Liman wanted to make The Bourne Identity after Swingers, but was offered Heartbreakers instead.
Following Swingers, Liman spoke with Warner Bros. about making The Bourne Identity, but studio wasn’t interested. “They said no.” Repeatedly, apparently. “I was like 0-for-5 [in pitches].” Unable to get Bourne off the ground, he made Go against the wishes of his agent. “There was a film called Heartbreakers with Cher and Alicia Silverstone. It was a comedy, set in Palm Beach. They were like, ‘You should go make that movie!’” Heartbreakers wound up starring Sigourney Weaver and Jennifer Love Hewitt; meanwhile, Go is the film Liman said “he’s most proud of.” Good decision, Doug!



 When he finally got to direct The Bourne Identity, Liman ran into some trouble with Universal.
It’s no secret that Liman had some major clashes with Universal executives while making The Bourne Identity. Here’s the story of just one! “It was a very, very tough shoot. For the first time I actually had a fancy studio line producer, and the first thing he did was tell me all the things we couldn’t do,” said Liman. “It would get really ugly on the set. I wanted to reshoot a scene we had done the day before. I said, ‘Before we move on, I don’t have this scene, I want to re-do it.’ They were like, ‘You can’t re-do it.’ I was like, ‘Yeah, just give me an hour at the beginning of the morning, and we’ll just do it.’ […] But it was just always about the no.”

Liman decided to take matters into his own hands, and he re-shot the scene — which happened to be when Clive Owen’s character dies in the film — without the approval of Universal. “There’s 400 feet of film in the camera — that’s four minutes — and the scene is a minute-and-a-half. I said, ‘I’m going to shoot Matt Damon’s side first, and instead of calling cut — because if I call cut, they’re going to take the camera away from me — I’m going to call reset, and Clive will come back alive, and I’m going to quickly run around with the camera, point it at Clive and re-do the scene. With the last minute of film, I’m going to jump back, and you guys are going to do the beginning of the scene and the end of the scene.’”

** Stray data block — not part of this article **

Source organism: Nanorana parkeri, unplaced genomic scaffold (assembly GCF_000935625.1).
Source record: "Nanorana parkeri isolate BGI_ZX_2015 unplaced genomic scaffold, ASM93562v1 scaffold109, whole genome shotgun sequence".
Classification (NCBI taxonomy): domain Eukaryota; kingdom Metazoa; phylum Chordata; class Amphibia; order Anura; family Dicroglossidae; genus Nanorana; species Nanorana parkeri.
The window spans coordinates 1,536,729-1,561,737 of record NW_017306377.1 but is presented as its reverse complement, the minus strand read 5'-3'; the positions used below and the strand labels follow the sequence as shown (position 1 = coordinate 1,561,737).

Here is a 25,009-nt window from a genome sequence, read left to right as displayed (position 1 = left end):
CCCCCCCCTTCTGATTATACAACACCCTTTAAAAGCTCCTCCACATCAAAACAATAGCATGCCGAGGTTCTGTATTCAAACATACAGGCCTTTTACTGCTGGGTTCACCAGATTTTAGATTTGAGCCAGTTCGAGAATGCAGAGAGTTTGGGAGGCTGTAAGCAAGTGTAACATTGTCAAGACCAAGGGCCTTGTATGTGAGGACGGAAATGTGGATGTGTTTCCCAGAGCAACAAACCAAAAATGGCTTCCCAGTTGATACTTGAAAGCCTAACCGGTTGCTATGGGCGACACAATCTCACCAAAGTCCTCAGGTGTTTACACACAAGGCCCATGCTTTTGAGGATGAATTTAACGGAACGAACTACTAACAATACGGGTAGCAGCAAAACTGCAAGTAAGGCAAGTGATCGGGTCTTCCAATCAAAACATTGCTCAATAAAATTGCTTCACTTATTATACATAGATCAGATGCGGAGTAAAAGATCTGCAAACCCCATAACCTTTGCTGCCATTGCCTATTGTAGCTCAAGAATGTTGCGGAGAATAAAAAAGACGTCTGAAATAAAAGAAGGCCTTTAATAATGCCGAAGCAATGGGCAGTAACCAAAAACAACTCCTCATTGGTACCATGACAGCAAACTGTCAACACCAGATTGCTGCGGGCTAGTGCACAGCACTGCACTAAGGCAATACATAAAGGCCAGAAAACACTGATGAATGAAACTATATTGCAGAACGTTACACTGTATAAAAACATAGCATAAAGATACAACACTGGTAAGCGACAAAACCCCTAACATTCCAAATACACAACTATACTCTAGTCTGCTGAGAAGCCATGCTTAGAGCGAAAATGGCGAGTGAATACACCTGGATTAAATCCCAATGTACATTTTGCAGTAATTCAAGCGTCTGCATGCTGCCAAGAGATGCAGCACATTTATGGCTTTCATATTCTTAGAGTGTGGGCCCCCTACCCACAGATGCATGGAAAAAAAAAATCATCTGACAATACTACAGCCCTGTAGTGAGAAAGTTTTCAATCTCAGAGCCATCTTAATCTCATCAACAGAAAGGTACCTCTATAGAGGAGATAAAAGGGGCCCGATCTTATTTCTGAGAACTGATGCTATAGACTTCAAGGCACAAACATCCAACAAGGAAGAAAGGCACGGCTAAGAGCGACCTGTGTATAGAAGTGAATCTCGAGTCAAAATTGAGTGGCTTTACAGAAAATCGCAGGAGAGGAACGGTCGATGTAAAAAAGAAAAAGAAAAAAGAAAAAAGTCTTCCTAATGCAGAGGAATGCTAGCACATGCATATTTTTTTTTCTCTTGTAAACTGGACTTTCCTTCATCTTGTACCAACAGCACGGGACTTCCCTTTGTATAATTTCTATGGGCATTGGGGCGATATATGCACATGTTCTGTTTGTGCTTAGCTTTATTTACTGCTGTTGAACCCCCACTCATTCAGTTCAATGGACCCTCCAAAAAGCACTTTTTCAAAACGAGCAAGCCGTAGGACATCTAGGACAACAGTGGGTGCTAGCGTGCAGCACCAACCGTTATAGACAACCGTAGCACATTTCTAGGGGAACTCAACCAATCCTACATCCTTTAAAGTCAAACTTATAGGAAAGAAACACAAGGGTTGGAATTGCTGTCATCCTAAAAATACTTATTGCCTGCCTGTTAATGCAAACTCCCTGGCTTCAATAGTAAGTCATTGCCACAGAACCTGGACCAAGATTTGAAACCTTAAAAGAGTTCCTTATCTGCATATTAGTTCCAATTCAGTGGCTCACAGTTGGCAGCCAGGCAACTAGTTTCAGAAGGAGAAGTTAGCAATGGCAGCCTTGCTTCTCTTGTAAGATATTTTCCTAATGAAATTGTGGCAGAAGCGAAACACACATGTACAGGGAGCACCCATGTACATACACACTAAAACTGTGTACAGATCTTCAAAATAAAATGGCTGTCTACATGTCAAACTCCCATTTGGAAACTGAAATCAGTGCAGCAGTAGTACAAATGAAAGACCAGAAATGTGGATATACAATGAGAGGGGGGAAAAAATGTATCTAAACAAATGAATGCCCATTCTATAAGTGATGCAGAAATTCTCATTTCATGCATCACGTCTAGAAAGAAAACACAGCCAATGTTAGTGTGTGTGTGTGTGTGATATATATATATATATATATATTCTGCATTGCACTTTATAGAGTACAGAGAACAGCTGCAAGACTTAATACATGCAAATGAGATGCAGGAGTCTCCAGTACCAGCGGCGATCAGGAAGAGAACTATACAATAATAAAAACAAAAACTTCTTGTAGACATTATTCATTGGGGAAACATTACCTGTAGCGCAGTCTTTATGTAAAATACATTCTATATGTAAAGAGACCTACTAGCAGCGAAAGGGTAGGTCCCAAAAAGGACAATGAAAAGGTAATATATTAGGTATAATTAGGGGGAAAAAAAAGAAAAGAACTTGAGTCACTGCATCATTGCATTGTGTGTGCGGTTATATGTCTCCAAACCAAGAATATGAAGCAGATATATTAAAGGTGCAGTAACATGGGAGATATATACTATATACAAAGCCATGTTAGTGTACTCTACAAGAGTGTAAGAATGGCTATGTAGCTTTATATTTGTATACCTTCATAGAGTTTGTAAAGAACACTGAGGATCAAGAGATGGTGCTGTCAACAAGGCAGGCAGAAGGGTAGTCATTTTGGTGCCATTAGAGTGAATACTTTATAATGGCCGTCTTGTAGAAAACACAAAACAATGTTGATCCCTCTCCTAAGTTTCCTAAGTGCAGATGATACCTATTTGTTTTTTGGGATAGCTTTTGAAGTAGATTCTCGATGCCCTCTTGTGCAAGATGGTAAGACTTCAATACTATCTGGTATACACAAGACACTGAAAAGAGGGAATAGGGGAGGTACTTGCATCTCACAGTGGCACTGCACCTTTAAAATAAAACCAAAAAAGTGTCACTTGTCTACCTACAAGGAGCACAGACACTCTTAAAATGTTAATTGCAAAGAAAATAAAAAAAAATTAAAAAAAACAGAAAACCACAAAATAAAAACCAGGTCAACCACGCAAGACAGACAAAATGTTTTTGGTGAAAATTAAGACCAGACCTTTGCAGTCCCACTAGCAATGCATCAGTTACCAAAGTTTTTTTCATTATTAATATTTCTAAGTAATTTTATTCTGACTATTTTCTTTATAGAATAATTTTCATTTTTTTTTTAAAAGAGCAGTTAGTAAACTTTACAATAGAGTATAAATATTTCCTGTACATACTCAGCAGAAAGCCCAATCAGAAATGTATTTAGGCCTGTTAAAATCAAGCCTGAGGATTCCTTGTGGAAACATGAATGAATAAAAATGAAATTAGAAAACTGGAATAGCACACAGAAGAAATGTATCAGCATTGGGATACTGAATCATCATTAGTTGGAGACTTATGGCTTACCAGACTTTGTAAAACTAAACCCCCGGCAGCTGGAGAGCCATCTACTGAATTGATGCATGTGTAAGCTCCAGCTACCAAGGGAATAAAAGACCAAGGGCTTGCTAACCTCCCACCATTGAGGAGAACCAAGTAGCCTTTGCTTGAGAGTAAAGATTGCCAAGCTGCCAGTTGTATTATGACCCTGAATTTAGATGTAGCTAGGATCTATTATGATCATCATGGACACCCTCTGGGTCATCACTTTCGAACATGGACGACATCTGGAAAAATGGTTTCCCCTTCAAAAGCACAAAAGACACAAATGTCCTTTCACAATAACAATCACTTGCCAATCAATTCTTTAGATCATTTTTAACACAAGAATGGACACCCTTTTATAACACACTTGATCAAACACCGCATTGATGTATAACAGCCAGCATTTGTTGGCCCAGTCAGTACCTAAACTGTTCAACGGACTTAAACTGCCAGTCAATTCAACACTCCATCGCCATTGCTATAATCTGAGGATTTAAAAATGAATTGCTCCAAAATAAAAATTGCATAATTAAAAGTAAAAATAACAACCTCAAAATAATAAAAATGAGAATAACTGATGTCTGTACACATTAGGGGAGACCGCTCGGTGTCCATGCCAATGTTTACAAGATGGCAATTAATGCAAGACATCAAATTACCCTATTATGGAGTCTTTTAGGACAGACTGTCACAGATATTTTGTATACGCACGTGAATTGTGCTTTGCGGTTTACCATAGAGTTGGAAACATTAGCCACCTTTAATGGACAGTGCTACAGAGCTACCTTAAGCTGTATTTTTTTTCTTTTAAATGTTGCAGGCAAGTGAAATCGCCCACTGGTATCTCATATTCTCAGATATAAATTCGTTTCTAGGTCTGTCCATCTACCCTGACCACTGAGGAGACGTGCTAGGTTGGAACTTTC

“And that’s the scene that’s in the film — it’s like my most proud piece of dailies, because it’s a four-minute piece of film that’s the entire scene in the final film. It was all done in one take.”

Said Baldwin after the story of deceit: “Stealing footage from studios! He’s got to steal another take.”


Sex scenes aren’t fun for anyone.
Directing a sex scene is sometimes just as awkward as watching one. “I’m always envious of the actors because at least you have the other actor, whereas the director, you just feel like a pervert,” said Liman. Though as Baldwin retorted that isn’t necessarily true. “Sometimes you don’t have the other actor either.”


Liman wasn’t a big fan of the Groupon ticket deal for The Lincoln Lawyer in March.
Asked what he finds different about working on television (where he’s had success as a producer on The O.C., and more recently Covert Affairs), Liman didn’t hold back with his contempt of how things are marketed. “The thing about TV is it’s a meritocracy. I love that aspect of it — and I’ve had shows that have gone on the air and been canceled. I’ve seen the good and the bad of it. On a film, you can basically buy an opening weekend. In fact, this spring, one studio did a deal with Groupon and literally bought the opening weekend. Sold the tickets for a dollar and they paid the $9 themselves.”


Don’t expect to see Warner Bros. release a Doug Liman-directed drama anytime soon.
While talking about the success of Mr. and Mrs. Smith, Liman took a moment to bemoan the lack of non-blockbusters released by studios here in 2011. “What they don’t make are serious dramas. Almost every drama today is made by an independent company. I heard a story that Leonardo DiCaprio was pitching a film at Warner Bros. — and, y’know, he’s a big deal at Warner Bros. — and they cut him off halfway through the pitch and said, ‘Is this a drama? Because we don’t make dramas anymore. You might as well just save your breath.’”

That story stirred up a memory for Baldwin: “When I was going to do the movie The Fugitive, they came to me years ago — a million years ago, when I was younger. I’ll never forget, this really wonderful executive. He was great, he was a great guy. This guy Bob Brassel. He was a lovely guy, a young guy. He was funny, because he was up front about how studio-esque he was. We were talking about the Gerard character, and the Richard Kimble character. He says, ‘Well, I don’t want the movie to just be, hide, seek, hide, seek. We gotta get the female character. We want him to have a love interest. We want him to be hide, f*ck, seek. Hide, f*ck, seek.’ The director and I sat there and we were like, ‘Wow, man.’ That was Warner Bros.”